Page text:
This is the first of six blog posts about Universalist ministers who are buried in Bradford County.
Noah Murray (1747-1811)
Noah Murray was born in Connecticut in 1747. He began preaching in Massachusetts as a Baptist but had embraced the doctrine of universal salvation by 1784. He was one of only about fifteen Universalist preachers in New England at that time.
Murray and his family came to Tioga Point – now Athens – about 1788. He preached in Athens and Sheshequin, often in people’s homes. Col. John Franklin recorded in his diary in 1790 that he heard Noah Murray preach on two occasions.
Murray’s growing popularity alarmed the local Baptist minister, Moses Park. Park and his brother-in-law, Deacon Joseph Kinney, decided that they needed to convince Murray of the error of his beliefs. Murray agreed to talk and is reported to have said to his wife, “Mother, put a pitcher of water and a loaf of bread in the room with us, turn the key, and we will stay ’till we all come out, of one faith.” In the end, it was not Murray, but the two Baptists who were converted. Park began preaching universal salvation to his own congregation, and most of them accepted the new doctrine.
During his time in Athens, Murray remained connected to his New England colleagues, including John Murray, who is regarded as the founder of Universalism in America. He occasionally traveled to New England. During the summer of 1803, he filled in for several weeks for John Murray at the First Universalist Church in Boston.
Noah Murray also attended the New England Convention meeting in Winchester, New Hampshire, in 1803. That meeting is famous for the adoption of the “Winchester Profession,” a statement of Universalist beliefs. Murray was one of the few dissenters; he agreed with the beliefs expressed in the profession, but he objected to having a written creed of any sort. “It is harmless now,” he said, “It is a calf, and its horns have not yet made their appearance; but it will soon grow older – its horns will grow, and then it will begin to hook.” He was afraid that a creed would restrict free thought.
Noah Murray was called to the Lombard Street church in Philadelphia in 1807. He served there only a year; he was sixty years old and did not have the energy to lead a large city congregation. He retired to his property in Springfield in western Bradford county.
Murray returned to Philadelphia in 1809 for the installation of his successor at Lombard Street. The only document written by him that we have found so far is the sermon he gave at the installation service. Sadly the sermon is the standard charge to the congregation and charge to the minister; it shows little of Murray’s unique character.
In May 1811 Murray was struck with typhus. As he lay dying, he was visited by two orthodox Christians, who challenged his faith, believing that Universalists would repent of their errors on their death-beds. Murray’s faith was unshaken, however, and with his last breath he assured them his faith was stronger. He died on May 16, 1811, in Springfield.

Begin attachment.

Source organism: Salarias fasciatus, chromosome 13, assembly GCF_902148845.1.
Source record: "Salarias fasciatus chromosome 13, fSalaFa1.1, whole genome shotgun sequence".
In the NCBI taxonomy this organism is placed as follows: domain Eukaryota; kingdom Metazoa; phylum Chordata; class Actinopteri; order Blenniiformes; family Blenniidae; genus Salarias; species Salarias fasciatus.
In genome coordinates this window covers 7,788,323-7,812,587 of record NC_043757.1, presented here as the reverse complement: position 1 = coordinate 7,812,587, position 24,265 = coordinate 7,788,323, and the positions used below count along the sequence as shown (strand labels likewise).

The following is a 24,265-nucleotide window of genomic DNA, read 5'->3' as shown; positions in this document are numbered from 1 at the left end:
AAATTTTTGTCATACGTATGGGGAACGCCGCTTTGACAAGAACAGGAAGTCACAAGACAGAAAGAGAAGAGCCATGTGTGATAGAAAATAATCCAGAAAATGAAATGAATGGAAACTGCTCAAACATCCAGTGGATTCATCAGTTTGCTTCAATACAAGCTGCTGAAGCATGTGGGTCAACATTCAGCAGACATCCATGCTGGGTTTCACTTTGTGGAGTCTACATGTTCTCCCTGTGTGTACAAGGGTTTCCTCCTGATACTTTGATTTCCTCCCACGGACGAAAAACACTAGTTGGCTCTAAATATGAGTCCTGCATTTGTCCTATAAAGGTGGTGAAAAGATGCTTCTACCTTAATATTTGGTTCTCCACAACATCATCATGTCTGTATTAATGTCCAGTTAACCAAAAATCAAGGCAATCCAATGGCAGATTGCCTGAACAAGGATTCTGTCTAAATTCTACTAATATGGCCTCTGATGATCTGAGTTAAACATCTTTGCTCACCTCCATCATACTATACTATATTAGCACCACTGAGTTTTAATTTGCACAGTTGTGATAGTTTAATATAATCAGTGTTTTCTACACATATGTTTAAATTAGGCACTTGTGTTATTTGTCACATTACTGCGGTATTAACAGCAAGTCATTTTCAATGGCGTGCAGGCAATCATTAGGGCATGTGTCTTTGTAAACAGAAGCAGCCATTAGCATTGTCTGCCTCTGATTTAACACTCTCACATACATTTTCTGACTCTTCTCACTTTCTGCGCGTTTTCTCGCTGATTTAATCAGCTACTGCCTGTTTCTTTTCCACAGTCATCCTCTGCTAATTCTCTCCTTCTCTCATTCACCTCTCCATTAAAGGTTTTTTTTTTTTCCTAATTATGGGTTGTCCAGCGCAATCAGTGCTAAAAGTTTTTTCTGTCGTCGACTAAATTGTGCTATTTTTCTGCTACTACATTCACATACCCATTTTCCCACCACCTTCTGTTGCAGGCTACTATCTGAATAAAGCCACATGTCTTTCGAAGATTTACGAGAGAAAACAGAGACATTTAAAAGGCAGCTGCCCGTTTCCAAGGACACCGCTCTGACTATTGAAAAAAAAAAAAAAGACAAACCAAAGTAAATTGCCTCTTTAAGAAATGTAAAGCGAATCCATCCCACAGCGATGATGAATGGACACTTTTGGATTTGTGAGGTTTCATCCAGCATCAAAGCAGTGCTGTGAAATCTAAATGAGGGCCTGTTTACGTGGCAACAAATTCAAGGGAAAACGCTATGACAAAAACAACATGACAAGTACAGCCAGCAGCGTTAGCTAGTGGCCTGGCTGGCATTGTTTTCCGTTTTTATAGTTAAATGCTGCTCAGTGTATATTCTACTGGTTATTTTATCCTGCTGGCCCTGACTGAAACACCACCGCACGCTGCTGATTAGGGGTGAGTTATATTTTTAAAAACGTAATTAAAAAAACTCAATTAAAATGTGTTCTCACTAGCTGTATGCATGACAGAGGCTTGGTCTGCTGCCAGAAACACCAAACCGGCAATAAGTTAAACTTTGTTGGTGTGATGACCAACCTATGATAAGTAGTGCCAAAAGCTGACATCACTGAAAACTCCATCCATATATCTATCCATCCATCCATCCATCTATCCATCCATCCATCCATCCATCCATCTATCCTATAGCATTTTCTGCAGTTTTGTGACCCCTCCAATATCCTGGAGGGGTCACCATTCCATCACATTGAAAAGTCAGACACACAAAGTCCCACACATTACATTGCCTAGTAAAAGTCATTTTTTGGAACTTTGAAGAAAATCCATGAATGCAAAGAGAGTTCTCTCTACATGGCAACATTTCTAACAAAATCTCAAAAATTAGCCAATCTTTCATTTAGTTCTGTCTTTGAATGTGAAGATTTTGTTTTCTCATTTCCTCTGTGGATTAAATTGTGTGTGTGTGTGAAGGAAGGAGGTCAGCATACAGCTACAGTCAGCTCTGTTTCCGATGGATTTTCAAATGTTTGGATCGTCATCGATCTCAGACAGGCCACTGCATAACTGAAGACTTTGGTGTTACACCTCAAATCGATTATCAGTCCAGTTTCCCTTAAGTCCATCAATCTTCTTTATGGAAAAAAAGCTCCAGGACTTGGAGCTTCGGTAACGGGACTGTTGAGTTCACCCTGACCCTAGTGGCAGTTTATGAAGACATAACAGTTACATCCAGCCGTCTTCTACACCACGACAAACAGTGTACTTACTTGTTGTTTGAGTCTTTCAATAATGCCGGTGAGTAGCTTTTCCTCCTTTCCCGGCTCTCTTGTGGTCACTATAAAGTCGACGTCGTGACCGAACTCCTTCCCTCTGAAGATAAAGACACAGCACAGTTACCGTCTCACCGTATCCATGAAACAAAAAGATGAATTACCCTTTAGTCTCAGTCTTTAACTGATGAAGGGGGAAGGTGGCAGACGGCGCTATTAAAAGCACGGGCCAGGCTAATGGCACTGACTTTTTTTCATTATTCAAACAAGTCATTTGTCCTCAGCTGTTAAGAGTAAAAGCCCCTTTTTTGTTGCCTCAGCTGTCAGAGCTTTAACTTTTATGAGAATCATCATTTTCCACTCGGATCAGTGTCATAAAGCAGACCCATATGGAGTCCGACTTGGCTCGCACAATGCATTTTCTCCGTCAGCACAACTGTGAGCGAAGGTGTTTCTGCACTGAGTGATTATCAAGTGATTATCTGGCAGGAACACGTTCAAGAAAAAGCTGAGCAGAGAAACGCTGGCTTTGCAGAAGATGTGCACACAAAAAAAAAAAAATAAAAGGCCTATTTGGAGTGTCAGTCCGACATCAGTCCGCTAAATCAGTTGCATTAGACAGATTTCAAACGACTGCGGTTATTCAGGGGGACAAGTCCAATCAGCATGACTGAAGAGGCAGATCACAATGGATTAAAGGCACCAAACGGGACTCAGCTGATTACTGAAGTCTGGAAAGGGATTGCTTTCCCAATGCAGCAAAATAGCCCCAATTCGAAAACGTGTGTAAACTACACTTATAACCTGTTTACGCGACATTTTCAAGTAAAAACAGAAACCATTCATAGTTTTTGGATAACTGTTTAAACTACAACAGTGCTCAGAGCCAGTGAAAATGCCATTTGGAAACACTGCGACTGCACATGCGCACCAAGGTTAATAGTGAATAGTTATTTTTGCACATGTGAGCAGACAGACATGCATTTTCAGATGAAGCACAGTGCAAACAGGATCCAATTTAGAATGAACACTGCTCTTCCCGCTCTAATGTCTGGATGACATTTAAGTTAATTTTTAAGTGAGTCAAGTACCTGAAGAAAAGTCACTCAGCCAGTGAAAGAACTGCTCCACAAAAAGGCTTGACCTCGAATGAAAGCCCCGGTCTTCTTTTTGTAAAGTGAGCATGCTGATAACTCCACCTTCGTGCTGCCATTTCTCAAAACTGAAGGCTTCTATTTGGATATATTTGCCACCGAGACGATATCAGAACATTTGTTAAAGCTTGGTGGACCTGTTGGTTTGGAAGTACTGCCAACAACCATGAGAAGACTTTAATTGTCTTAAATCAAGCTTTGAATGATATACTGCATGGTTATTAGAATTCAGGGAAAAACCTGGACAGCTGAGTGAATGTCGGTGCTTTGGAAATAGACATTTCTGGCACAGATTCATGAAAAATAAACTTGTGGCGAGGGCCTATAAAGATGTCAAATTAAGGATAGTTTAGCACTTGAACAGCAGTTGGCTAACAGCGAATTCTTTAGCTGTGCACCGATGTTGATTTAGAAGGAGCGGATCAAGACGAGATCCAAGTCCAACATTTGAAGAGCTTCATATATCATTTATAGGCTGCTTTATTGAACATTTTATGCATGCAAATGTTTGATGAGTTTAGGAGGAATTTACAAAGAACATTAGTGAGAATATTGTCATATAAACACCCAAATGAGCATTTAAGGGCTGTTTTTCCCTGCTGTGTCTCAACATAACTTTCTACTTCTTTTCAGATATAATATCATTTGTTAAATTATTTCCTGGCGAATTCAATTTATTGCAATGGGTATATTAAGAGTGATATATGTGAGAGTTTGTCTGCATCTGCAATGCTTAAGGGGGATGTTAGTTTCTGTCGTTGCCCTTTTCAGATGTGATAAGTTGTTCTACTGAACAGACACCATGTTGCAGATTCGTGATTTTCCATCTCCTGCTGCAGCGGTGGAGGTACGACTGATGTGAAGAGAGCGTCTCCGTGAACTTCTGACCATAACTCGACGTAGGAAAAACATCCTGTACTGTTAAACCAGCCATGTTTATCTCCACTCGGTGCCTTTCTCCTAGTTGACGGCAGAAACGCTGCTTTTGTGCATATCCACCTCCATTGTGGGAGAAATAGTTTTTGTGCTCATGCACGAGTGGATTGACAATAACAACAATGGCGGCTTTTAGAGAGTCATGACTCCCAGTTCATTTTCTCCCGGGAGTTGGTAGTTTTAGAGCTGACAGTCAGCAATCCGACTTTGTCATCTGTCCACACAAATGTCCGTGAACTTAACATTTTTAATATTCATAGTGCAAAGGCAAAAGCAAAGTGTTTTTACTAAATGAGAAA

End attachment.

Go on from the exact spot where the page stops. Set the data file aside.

Noah Murray was buried in Harkness Cemetery in Springfield. In 1867 the North Branch Association erected a monument on his grave. Mrs. Eliza Gibson, the widow of the Rev. Schuyler Gibson, is credited with having led this project.
The name of Noah Murray’s wife Mary Stowe Murray, who outlived him by eighteen years, appears on the monument, but she is not buried with her husband. After Noah’s death, she probably lived with her daughter Sylvia Murray Gaylord in Wells township until the Gaylords moved to Ohio in 1814. Afterwards she remained in Wells, probably living with her granddaughter Laura Gaylord Seeley. Mary Murray died in 1829 and was buried in a small family cemetery in Wells township.
Sylvia Murray Gaylord’s grandson, Noah Murray Gaylord, became a Universalist preacher and served congregations in the mid-West and in Massachusetts.
Of Noah and Mary Murray’s seven children, only their older son Abner remained in Bradford county. Many of his descendants were prominent members of the Valley community:
- John Harris Murray, Sr., great-great-grandson of Noah, founded the John H. Murray & Son company in Sayre in 1890. His son, John Harris Murray, Jr., took over the business when his father died in 1954. The business continues to provide heating oil to the Valley.
- Jane Murray Beck, great-great-great-granddaughter of Noah, bequeathed $25,000 to UUCAS for the maintenance of the Sheshequin meeting house in 1985.
- Louise Welles Murray, wife of Millard Parmenter Murray, great-grandson of Noah, was a founder of the Tioga Point Museum in Athens for 30 years. Their daughter Elsie Murray (great-great-granddaughter of Noah) earned a Ph. D. from Cornell in 1907 and was an expert on color blindness. After her mother’s death she served as director of the museum for 20 years. Elsie Murray wrote numerous works on local history, especially about French Asylum.